The more crews that meet up in the same place in the Matrix, the easier it is for Machines and anamolies to find them. For this, I would use a Detection threshold, since we’re having your Detection score remain until you return to Zion. Something like this might work:

Maximum Detection GROUPS Meeting
5 2
4 3
3 4+

The Event Die

I think, in terms of verisimilitude in the game, the Event Die should be the same for all “Enter the Matrix” procedures. This means we might need to rework it, but for now, it remains:

D6 Result Interpretation
1 Setback Immediate Encounter
2 Discovered The hackers are detected. Encounter arrives in 1d4 turns
3 Fatigue Decrease Detection by 1
4 Locality Deja Vu: The machines have changed something in the Matrix (roll on table)
5 Percept Make a useful discovery (roll on table)
6 Advantage Nothing happens

Sharing Information

This is the meat of the procedure. In a lot of ways it’s similar to recon, but the nebulousness of dealing with NPCs makes it harder to nail down. The thing we do is determine turns based on the information shared—1 turn for each piece of worthwhile information.

What’s worthwhile information? That’s for the group to decide. But after it’s shared, that’s when Detection worsens and the Event Die is rolled. This means that the GM should have specific encounters, Deja Vu, and useful discoveries prepped for specific groups. The hackers meeting up with the Merovingian is going to have different encounters than a bunch of hacker crews meeting up to discuss orders from Zion.

Either way, after the exchange is done, the characters once again must try to get out of the Matrix.

Bonus: An example

I think, to explain what this might look like, it’s easier to understand based on an example instead of just trying to explain it all using jargon and flowcharts:

GM: Alright, so you all want to meet up with Proxy, and she’s agreed to it. Usually, since you called the meeting you get to pick the place, but Proxy isn’t going to let that fly. They’ve got three locations they are willing to use, so I’ll roll now to find out where they offer to meet.

Enigma: I wish we had found out more about this Proxy character during recon, but we’re short on time.

Mantis: Yeah, it’s really strange that they’re a human—still plugged in to the Matrix!—but that the Machines can’t see them.

GM: Alright. Proxy wants to meet you in an old abandoned subway station. It’s well hidden, but not that defensible. Someone have the Operator roll a check to see how close they can get you.

Enigma: I rolled and succeeded.

GM: Okay, The Detection drop to 5 if it was a 6, but it was already at 4 from your previous Recon exploits.

The GM describes the world and gets the players to the abandoned subway terminal. At this point, they roll the Event Die and get a 1. That would be an immediate encounter, but since Detection is at a 4, it doesn’t happen!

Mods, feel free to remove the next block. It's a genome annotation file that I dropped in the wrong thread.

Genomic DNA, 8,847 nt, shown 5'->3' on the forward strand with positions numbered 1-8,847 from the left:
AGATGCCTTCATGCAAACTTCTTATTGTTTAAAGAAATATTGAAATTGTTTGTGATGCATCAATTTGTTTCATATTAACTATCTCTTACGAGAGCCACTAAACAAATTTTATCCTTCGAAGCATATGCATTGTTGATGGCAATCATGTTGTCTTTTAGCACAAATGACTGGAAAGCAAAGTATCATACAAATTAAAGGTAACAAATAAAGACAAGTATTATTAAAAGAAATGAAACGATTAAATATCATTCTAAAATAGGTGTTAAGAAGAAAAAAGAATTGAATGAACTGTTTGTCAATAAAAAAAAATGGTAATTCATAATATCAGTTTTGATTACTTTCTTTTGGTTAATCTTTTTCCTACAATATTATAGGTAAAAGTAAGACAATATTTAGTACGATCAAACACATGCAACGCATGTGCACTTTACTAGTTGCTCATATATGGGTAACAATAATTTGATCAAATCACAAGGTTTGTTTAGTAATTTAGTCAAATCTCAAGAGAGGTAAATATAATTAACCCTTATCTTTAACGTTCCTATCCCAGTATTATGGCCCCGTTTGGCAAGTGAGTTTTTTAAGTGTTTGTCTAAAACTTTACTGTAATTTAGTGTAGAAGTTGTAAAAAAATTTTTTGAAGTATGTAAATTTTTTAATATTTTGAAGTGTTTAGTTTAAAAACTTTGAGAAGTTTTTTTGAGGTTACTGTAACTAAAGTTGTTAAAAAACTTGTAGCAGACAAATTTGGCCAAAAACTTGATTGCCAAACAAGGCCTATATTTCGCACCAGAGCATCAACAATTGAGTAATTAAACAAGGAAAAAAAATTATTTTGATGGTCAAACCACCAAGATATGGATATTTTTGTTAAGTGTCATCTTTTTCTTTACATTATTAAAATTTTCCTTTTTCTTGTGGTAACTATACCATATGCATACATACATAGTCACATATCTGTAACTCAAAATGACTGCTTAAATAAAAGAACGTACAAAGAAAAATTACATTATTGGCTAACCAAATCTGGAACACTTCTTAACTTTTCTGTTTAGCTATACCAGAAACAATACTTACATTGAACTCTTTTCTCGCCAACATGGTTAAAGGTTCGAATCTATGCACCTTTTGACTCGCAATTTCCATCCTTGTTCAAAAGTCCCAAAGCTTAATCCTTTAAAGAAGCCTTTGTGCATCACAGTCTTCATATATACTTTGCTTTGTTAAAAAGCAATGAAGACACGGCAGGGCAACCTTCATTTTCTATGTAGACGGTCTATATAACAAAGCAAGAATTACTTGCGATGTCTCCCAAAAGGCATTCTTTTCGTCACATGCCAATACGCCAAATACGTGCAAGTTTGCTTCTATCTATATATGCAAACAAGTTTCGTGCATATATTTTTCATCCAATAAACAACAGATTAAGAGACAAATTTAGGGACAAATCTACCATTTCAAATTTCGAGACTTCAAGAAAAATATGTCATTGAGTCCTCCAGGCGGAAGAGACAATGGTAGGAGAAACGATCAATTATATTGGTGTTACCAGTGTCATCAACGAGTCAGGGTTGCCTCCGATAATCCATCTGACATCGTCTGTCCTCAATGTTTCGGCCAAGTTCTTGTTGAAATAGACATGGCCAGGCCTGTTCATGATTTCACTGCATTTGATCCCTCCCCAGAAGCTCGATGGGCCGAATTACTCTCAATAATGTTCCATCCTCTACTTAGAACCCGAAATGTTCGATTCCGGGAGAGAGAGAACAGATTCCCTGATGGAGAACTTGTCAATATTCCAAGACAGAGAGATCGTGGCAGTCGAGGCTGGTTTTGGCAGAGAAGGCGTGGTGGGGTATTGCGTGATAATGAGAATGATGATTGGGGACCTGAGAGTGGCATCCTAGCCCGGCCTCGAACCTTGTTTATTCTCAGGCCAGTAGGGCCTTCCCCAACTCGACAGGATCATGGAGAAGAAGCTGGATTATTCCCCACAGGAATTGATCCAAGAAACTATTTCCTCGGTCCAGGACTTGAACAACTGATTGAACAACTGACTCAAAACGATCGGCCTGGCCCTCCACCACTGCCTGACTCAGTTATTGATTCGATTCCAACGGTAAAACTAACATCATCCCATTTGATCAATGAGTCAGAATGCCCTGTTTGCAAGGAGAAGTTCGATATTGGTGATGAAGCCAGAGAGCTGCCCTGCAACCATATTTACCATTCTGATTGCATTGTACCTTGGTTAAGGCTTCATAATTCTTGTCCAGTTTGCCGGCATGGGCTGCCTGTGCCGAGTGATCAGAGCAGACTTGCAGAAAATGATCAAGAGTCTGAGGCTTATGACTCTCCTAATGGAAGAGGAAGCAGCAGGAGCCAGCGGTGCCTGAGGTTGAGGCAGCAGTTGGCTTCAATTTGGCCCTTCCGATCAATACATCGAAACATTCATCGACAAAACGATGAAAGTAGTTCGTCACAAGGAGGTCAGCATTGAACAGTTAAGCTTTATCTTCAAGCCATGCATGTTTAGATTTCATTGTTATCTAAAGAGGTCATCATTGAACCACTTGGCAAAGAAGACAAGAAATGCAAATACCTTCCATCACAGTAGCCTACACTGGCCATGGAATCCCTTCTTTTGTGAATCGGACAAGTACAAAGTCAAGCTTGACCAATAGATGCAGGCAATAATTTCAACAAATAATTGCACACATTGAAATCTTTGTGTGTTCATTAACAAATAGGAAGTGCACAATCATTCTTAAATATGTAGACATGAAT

GM: Alright. Proxy is there—she’s dressed in a black hoodie with jeans. Kind of like Elliot from Mr. Robot, but a woman. There’s two others with her as well: two men in rags, hand-me-downs, and other greasy clothing. They’re huge, though. Like really big. Muscles bulging. You think that they might be wearing disguses. To recap, you’re meeting up with Proxy because you need to find a way into The Sanctum.

Mantis: I’ll greet Proxy, she seems cool.

The GM and the players roleplay a little bit, have some laughs, and eat pizza. No major information is exchanged, so a turn hasn’t passed yet.

Enigma: Alright. Let’s get down to it. I ask Proxy how we can get to the Sanctum.

GM (as Proxy): How come you want in there? That maze is a deathtrap.

Enigma: We’re tracking a rogue program. We think they went in there.

GM (as Proxy): Which program?

Enigma: The Firewall.

GM: She’s tapping her lip, thinking. You get the feeling that she’s putting things together. If you want The Firewall, you’re probably up to something big that you need to screen from the Machines. This seems like a big chunk of information.

Mantis: We probably shouldn’t have revealed all that.

GM: You could have tried to stop Enigma if you wanted. Want a do-over?

Mantis: Nah. This is fun. It’s just a bad idea—in the best way—to play our hand like that.

GM: Cool. So, we’ll drop the Detection from 4 to 3. Mantis, roll a d6.

Mantis: A 5!

GM: Nice. That’s a useful discovery. As Enigma and Proxy are talking, you glance at the two men with her. They’re absolutely still. Not even breathing. And those muscles! They’re wearing baggy clothing but they’re still stretching the fabric. These things are definitely programs. Maybe Proxy is controlling them?

GM (as Proxy): I’ll help you out. Just ’cause I think it’s funny to send people into the Sanctum. There’s twelve ways in, but only one way out. It’s actually totally easy to get in, ya’know? It’s the getting out that’s almost impossible.

GM: She hands over a floppy disk and tells you that’s the coordinates to the entrance of the Sanctum.

The group continues roleplaying for a bit, discussing the entrances and exits to the Sanctum. The GM gives up a bit more information—probably enough to be worth two turns, but that’s okay.

GM: Alright. Detection worsens again. We’re down to 3. Getting dangerous. Enigma, roll a d6, please.

Enigma: Crap. A 3.

GM: Detection worsens again! Down to 2 now.

Enigma: We need to get out of here before it gets worse. But I really want to know how Proxy hides herself from the Machines!

GM: Want to ask?

Enigma: No… no, we’ve got our mission. I’ll try and figure it out myself later.


That’s it for this part! Hopefully these posts are helping show how procedures can be created. Or, at the least, how I would do it. It should be pretty obvious that the thing about creating these is that one change (like how the hackers get out of the Matrix) can ripple through other procedures pretty significantly. That’s why after it’s all said and done, you might look back and change entire sections around. That’s just the nature of creation, though—the end product is hopefully greater than the sum of the parts.

Next up we have the last part of Entering the Matrix: Assault! The fun part! I would love to hear your thoughts, or how you think assault should be structured before I reveal it. Leave a comment here, reply or message me on twitter, or hit me up on discord (@eldritchmouse on twitter, mindstorm#3320 on discord).